“The important message is it is very clear that the vaccine has no adverse effects on fertility or pregnancy. There are many studies have looked at the effect of the vaccine on both male and female fertility and pregnancy. The evidence shows that getting the vaccine has no negative impact on any of these things and it is important for protecting pregnant women and their infants. These new findings are of no surprise and certainly no reason to delay or avoid a Covid-19 vaccine.”
Conflict of interest statement: Helen is a member of the COVID-19 Immunisation Implementation Advisory Group (IIAG) and Covid Vaccine Technical Advisory Group (CV-TAG).
Judy Ormandy, Senior Lecturer in Obstetrics, Gynaecology & Women’s Health, University of Otago, Wellington, comments:
“Menstrual disturbance is not commonly assessed in vaccination safety studies. This paper reports an internet survey on self-reported menstrual disturbance following COVID-19 vaccination in almost 40000 people. Within this group, menstrual disturbance was common following COVID vaccination. This is plausible as we know menses are affected by illness and stress.
“However, caution is needed to what extent this data reflects the overall population. As study participants have responded to social media advertisements, there is likely selection bias with people who have noticed menstrual changes more likely to respond.
“84% of participants were white ethnicity and 10% were gender diverse, which is not reflective of the overall population. Participants with underlying gynaecological conditions were more likely to report menstrual disturbance following vaccination – these conditions themselves are associated with menstrual disturbance, so it would be important to clarify whether the rate of menstrual disturbance was changed by COVID vaccination.
“This study contrasts with a prospective study of people tracking their menstrual cycles pre- and post-COVID vaccine in both vaccinated and unvaccinated cohorts. This allows direct comparison pre- and post-COVID vaccine and between the two different groups, i.e., vaccinated and unvaccinated. Reassuringly, this study found no change in length of menses and a clinically insignificant change (less than one day) in the length of the menstrual cycles.”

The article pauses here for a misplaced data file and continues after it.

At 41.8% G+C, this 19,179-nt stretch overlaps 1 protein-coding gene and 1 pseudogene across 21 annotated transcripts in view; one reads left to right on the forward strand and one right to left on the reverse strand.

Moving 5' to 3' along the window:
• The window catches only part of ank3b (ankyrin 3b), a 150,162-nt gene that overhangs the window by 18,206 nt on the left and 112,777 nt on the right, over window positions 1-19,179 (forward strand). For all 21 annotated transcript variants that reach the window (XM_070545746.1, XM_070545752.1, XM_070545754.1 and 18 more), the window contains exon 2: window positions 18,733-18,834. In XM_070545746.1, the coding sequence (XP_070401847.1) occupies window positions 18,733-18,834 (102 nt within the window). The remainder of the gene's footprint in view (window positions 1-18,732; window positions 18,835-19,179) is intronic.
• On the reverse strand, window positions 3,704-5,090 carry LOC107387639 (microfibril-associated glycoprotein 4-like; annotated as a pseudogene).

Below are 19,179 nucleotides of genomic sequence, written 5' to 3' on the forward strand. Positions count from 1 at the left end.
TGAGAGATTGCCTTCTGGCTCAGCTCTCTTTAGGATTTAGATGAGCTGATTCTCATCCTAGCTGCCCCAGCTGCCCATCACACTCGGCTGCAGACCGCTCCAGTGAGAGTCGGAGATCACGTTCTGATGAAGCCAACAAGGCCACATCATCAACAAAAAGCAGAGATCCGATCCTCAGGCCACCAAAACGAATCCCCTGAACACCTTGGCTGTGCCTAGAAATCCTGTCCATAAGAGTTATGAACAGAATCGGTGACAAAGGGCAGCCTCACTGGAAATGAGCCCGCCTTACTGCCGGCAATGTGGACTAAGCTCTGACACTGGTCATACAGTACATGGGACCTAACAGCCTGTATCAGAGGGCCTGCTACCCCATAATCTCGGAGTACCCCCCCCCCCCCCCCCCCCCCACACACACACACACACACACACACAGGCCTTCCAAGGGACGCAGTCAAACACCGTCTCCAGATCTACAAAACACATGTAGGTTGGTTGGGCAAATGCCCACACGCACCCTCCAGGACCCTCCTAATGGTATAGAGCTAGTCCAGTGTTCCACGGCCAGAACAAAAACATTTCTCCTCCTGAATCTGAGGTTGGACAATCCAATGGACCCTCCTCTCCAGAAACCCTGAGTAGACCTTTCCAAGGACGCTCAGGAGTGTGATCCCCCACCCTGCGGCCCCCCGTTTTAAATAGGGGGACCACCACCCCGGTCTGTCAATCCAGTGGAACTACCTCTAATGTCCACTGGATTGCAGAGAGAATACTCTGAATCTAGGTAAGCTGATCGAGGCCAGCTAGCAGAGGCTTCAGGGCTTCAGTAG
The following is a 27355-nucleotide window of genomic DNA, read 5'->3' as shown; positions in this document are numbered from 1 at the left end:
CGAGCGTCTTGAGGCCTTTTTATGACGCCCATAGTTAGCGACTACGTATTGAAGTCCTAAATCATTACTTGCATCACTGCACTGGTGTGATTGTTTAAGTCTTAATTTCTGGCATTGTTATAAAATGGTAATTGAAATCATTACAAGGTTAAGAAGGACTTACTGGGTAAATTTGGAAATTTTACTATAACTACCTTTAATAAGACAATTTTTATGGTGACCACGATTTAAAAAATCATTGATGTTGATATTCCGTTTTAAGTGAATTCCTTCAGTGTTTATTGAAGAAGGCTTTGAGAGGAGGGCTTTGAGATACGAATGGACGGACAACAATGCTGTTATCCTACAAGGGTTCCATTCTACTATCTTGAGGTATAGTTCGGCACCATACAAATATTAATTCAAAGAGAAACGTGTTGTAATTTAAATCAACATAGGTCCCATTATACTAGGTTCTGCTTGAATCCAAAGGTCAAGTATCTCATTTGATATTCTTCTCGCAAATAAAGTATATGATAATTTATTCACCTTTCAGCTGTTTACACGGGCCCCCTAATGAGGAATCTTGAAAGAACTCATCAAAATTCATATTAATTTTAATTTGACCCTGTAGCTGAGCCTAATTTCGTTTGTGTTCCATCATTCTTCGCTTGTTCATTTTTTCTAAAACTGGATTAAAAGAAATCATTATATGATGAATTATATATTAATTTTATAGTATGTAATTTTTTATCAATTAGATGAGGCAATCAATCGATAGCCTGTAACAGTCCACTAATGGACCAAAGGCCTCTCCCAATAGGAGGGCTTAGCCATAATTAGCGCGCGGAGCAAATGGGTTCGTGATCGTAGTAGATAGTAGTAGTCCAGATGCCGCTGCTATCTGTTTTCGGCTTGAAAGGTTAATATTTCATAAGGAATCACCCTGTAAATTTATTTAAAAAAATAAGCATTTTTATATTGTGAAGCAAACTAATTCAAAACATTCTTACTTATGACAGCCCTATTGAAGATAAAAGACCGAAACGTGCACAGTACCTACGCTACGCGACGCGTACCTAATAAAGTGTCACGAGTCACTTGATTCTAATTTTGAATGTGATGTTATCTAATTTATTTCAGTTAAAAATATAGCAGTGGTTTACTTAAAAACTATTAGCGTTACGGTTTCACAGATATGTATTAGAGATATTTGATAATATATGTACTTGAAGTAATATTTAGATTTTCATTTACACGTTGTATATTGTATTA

No conflict of interest.
Our colleagues at the Australian SMC also gathered comments on this paper:
Associate Professor Gino Pecoraro, University of Queensland, and President of the National Association of Specialist Obstetricians & Gynaecologists, comments:
“While a very interesting paper because it is looking at something that anecdotally, many women reported after receiving COVID-19 vaccines, the inherent weaknesses in the study design make it difficult to attribute too much weight to the findings.
“The nature of the design using women referred to the website questionnaire after receiving social media or traditional media links raises significant selection biases and makes interpretation difficult and needing caution. As the authors themselves conclude, ‘the associations described here are not causal but provide evidence to better study these trends further’.
“I believe it raises some important questions for future, better designed studies to look at. The article mentions there are very few studies looking at the effect of vaccination per se on menstrual cycles and this suggests it would be a useful effect to consider in future trials of vaccines.”
Gino has not declared any conflicts of interest.